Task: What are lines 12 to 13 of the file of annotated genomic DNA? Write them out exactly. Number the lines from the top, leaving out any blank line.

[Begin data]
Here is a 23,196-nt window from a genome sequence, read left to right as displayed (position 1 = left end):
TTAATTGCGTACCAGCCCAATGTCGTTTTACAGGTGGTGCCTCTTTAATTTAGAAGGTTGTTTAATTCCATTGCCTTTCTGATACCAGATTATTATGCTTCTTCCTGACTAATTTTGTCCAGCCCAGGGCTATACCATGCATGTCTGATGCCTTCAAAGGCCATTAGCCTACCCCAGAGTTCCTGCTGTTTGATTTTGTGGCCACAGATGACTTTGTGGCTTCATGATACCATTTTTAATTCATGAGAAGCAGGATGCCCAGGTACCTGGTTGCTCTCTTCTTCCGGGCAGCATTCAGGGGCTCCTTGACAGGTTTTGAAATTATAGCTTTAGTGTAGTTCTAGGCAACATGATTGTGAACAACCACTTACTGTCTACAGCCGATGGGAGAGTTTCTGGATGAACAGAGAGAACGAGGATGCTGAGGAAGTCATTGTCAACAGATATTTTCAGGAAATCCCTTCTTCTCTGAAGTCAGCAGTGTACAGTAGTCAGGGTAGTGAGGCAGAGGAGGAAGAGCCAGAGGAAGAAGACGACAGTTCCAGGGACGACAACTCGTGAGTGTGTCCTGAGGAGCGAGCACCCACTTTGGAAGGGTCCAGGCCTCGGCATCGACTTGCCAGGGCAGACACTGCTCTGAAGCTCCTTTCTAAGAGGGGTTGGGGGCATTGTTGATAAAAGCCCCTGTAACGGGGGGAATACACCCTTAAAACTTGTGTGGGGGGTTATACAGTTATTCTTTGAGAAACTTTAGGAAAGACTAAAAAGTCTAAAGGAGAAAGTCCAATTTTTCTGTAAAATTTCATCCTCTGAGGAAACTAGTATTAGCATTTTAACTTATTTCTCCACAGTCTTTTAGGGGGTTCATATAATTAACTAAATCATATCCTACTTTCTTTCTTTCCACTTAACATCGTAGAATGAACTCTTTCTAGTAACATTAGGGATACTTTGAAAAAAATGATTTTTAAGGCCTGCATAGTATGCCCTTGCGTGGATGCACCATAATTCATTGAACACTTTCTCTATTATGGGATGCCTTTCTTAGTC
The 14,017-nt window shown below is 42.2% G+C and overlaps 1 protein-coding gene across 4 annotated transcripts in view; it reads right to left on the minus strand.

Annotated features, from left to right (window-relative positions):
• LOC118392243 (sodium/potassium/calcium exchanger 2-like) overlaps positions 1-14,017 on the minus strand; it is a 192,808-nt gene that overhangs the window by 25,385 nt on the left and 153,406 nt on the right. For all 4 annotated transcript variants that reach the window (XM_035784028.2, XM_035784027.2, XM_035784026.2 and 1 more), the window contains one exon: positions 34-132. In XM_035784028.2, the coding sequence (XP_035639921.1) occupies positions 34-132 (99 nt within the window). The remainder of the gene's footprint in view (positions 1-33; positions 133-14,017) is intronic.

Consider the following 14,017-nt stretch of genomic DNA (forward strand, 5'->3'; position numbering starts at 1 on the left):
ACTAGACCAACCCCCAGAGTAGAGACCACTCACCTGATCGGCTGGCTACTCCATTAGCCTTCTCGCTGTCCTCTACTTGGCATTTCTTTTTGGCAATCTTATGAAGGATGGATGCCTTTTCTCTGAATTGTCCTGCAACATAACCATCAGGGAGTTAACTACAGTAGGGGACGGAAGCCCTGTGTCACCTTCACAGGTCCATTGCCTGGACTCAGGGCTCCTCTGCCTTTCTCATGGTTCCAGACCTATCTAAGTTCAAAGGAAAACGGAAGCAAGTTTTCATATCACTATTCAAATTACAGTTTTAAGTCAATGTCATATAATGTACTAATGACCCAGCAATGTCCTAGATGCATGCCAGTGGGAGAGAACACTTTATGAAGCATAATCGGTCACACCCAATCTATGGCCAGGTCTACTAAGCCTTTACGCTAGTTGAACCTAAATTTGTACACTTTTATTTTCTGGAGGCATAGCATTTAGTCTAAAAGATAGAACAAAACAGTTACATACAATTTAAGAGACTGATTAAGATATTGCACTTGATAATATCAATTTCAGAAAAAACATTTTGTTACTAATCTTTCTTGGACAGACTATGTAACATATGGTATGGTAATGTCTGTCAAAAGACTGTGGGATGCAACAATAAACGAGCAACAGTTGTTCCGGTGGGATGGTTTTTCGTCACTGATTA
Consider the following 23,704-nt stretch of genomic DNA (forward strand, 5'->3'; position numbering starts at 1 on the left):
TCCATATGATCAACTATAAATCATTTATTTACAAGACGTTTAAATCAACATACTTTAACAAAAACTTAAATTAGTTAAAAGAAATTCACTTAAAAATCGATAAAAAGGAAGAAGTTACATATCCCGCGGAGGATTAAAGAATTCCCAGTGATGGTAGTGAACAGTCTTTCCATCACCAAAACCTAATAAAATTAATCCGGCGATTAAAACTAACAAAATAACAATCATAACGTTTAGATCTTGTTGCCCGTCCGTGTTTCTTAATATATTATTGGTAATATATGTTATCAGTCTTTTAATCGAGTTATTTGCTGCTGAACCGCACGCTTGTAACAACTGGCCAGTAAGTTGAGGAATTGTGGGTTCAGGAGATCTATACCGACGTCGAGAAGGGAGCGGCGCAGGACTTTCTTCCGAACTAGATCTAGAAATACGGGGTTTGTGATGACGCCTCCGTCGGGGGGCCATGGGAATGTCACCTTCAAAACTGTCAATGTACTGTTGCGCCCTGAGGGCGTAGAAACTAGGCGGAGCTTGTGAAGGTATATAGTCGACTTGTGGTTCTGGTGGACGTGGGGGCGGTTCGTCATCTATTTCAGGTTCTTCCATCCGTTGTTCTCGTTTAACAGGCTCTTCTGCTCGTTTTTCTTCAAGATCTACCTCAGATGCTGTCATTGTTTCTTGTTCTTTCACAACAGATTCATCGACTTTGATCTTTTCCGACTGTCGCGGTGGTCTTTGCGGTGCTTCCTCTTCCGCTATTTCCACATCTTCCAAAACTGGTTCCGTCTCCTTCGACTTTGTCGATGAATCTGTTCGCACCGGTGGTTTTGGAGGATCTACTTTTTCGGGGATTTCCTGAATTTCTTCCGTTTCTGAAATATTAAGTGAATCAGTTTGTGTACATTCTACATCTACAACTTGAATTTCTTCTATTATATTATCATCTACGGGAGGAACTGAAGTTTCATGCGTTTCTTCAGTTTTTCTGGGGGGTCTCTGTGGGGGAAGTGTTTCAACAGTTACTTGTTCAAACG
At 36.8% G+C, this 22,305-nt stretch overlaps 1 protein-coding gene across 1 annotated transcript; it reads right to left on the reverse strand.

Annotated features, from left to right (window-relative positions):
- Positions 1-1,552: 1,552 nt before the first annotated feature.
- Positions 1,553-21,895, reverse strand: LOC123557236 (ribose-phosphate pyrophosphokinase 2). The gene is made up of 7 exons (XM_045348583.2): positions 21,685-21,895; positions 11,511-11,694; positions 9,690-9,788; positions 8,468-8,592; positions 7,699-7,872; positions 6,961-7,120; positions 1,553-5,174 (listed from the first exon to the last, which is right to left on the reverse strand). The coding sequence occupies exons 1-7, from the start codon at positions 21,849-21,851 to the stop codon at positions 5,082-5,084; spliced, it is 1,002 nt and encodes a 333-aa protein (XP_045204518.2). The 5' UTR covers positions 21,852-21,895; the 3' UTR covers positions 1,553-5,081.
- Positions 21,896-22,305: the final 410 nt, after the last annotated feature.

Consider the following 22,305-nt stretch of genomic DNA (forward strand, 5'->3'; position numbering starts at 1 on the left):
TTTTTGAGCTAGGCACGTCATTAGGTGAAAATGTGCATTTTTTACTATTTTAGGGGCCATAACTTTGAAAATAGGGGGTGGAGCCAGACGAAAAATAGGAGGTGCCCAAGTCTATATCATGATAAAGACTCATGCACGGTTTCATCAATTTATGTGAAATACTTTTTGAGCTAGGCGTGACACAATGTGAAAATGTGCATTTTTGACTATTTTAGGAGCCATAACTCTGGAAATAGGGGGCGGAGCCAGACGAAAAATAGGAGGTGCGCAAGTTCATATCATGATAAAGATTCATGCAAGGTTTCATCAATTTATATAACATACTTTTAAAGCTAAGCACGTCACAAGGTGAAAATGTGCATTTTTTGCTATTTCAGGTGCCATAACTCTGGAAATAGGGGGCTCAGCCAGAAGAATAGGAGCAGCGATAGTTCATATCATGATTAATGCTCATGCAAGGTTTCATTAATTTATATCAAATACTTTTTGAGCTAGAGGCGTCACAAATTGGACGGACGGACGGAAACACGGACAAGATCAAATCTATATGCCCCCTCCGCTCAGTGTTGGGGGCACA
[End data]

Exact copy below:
- Positions 1-1,552: 1,552 nt before the first annotated feature.
- Positions 1,553-21,895, reverse strand: LOC123557236 (ribose-phosphate pyrophosphokinase 2). The gene is made up of 7 exons (XM_045348583.2): positions 21,685-21,895; positions 11,511-11,694; positions 9,690-9,788; positions 8,468-8,592; positions 7,699-7,872; positions 6,961-7,120; positions 1,553-5,174 (listed from the first exon to the last, which is right to left on the reverse strand). The coding sequence occupies exons 1-7, from the start codon at positions 21,849-21,851 to the stop codon at positions 5,082-5,084; spliced, it is 1,002 nt and encodes a 333-aa protein (XP_045204518.2). The 5' UTR covers positions 21,852-21,895; the 3' UTR covers positions 1,553-5,081.